Do you like to cook? Make sure they have an oven.

Traveling with a dog? Check the “pets allowed” filter.

Using the filters, you can quickly exclude any listings that don’t meet your needs.

Confirm the Non-Negotiables with the Host

After filtering down the listings that definitely aren’t what you’re looking for, you’ll probably have a few additional items on your list that you need to verify. Send the host a message to ask any clarifying questions or to verify information about the listing.

For example, I always verify wifi speed before committing to a place by asking the host to run a speed test.

Other things aren’t selectable by the filters, such as the size of the bed, so you’ll need to check with the host about that as well.

Get a Feel for Your Host Before You Book

Once you’ve decided that a place is probably a good fit, Airbnb encourages you to book immediately — don’t do this.

Use the contact host button on Airbnb to make sure the listing is good for you.
Credit: Airbnb

Instead, use the small “contact the host” link below the “About This Listing” box to send a message to the host — including the dates you want to book — without making a commitment. You don’t want to put money down before you’re sure the host is responsive and able to answer any questions you have clearly.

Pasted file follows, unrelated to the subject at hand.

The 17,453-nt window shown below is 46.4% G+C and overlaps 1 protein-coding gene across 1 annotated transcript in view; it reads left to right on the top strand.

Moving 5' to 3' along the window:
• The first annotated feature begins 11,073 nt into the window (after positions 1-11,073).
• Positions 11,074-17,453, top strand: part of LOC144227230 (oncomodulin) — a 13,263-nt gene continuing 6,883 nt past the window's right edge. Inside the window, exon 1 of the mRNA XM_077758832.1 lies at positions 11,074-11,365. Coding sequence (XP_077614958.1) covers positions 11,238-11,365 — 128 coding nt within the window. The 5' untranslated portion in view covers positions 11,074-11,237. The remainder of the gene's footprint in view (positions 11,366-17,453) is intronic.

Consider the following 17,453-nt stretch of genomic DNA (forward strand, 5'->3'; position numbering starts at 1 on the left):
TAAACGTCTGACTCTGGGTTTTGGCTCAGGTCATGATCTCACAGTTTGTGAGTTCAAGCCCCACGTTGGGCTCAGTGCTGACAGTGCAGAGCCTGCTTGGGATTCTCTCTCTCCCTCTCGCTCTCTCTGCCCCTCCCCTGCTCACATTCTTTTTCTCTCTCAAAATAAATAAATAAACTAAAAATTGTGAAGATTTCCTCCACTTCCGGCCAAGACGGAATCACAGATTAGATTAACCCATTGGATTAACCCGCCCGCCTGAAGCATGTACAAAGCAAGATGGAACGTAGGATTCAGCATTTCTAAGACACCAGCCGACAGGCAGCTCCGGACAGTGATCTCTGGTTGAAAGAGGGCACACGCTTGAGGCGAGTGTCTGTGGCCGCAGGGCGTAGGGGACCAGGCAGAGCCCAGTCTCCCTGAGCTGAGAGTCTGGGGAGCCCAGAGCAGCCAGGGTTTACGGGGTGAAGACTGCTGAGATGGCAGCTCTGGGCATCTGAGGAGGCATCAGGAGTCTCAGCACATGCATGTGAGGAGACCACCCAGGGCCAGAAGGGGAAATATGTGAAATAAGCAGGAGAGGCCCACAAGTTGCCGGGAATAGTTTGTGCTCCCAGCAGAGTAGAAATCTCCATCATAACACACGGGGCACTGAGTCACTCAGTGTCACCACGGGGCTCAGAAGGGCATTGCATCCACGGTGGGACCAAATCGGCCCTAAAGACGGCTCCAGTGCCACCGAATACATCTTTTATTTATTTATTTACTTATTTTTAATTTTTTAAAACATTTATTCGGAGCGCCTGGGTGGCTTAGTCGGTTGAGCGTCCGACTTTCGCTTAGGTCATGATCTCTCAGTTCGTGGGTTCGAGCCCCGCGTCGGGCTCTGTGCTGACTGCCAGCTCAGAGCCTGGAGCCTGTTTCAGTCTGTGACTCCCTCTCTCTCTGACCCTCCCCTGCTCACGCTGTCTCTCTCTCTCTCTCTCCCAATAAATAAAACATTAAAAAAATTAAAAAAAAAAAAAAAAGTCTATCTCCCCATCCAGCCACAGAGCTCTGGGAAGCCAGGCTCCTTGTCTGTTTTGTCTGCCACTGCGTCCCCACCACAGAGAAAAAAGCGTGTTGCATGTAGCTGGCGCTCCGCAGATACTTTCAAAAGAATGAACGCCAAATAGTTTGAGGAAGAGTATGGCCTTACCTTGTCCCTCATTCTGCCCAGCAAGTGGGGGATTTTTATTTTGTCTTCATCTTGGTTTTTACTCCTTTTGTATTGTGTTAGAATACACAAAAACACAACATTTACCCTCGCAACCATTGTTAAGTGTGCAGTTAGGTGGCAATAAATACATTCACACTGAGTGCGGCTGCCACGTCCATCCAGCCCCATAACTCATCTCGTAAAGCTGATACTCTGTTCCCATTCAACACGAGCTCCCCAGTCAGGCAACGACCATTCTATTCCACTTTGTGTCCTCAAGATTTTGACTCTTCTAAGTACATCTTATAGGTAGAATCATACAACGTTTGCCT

Read the Reviews

Both the person renting the space and the person who owns the space are encouraged to review each other after a stay, so you’re able to read what fellow travelers thought about the space.

Reading reviews can help you spot potential problems before you book. Keep an eye out for red flags like issues contacting the host, problems with amenities that you care about, or comments about the general neighborhood.

The number of reviews (and cumulative ratings) are also a good indicator of whether you’re dealing with someone who frequently has renters or if it’s someone who may lack experience in dealing with guests.

I’ve stayed with both types of people and enjoyed the space, but there’s something to be said about the comfort of booking a listing with dozens of five-star reviews.

Find Your Ideal Hotel-to-Home Ratio

There are certain aspects of the hotel experience that are really pleasant: knowing your room will be cleaned each day, having fresh towels, and so on.

If you ask for it ahead of time, you can often arrange to have the good parts of a hotel-like experience in your Airbnb rental.

One thing to be aware of is cleaning. A lot of rentals don’t have a cleaning service, so if you’re staying for longer than a couple weeks, you’ll either have to clean it yourself or work out a deal with the owner to provide cleaning services.